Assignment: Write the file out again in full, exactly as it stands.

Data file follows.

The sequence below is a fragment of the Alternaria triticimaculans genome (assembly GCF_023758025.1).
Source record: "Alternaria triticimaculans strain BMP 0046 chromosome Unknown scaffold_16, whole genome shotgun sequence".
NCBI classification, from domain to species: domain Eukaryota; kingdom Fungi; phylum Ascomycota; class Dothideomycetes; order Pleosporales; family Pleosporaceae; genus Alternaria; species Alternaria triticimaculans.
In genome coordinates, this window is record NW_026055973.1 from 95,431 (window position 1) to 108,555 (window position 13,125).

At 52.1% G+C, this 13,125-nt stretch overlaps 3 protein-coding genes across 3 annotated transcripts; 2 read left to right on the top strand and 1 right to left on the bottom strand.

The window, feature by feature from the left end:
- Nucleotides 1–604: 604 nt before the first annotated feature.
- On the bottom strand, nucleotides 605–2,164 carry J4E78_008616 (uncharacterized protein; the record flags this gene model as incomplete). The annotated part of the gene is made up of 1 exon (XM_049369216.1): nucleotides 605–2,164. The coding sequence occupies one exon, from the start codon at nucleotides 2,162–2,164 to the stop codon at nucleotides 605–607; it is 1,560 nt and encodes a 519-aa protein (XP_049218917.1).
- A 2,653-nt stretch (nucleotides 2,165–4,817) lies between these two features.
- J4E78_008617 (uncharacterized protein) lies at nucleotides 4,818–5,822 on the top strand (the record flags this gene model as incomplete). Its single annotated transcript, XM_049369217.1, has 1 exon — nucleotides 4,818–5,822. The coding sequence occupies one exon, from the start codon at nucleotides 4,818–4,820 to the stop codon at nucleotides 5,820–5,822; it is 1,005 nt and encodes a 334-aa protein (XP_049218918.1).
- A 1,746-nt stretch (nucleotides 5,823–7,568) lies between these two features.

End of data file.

The sequence below is a fragment of the Alternaria triticimaculans genome (assembly GCF_023758025.1).
Source record: "Alternaria triticimaculans strain BMP 0046 chromosome Unknown scaffold_16, whole genome shotgun sequence".
NCBI classification, from domain to species: domain Eukaryota; kingdom Fungi; phylum Ascomycota; class Dothideomycetes; order Pleosporales; family Pleosporaceae; genus Alternaria; species Alternaria triticimaculans.
In genome coordinates, this window is record NW_026055973.1 from 95,431 (window position 1) to 108,555 (window position 13,125).

At 52.1% G+C, this 13,125-nt stretch overlaps 3 protein-coding genes across 3 annotated transcripts; 2 read left to right on the top strand and 1 right to left on the bottom strand.

The window, feature by feature from the left end:
- Nucleotides 1–604: 604 nt before the first annotated feature.
- On the bottom strand, nucleotides 605–2,164 carry J4E78_008616 (uncharacterized protein; the record flags this gene model as incomplete). The annotated part of the gene is made up of 1 exon (XM_049369216.1): nucleotides 605–2,164. The coding sequence occupies one exon, from the start codon at nucleotides 2,162–2,164 to the stop codon at nucleotides 605–607; it is 1,560 nt and encodes a 519-aa protein (XP_049218917.1).
- A 2,653-nt stretch (nucleotides 2,165–4,817) lies between these two features.
- J4E78_008617 (uncharacterized protein) lies at nucleotides 4,818–5,822 on the top strand (the record flags this gene model as incomplete). Its single annotated transcript, XM_049369217.1, has 1 exon — nucleotides 4,818–5,822. The coding sequence occupies one exon, from the start codon at nucleotides 4,818–4,820 to the stop codon at nucleotides 5,820–5,822; it is 1,005 nt and encodes a 334-aa protein (XP_049218918.1).
- A 1,746-nt stretch (nucleotides 5,823–7,568) lies between these two features.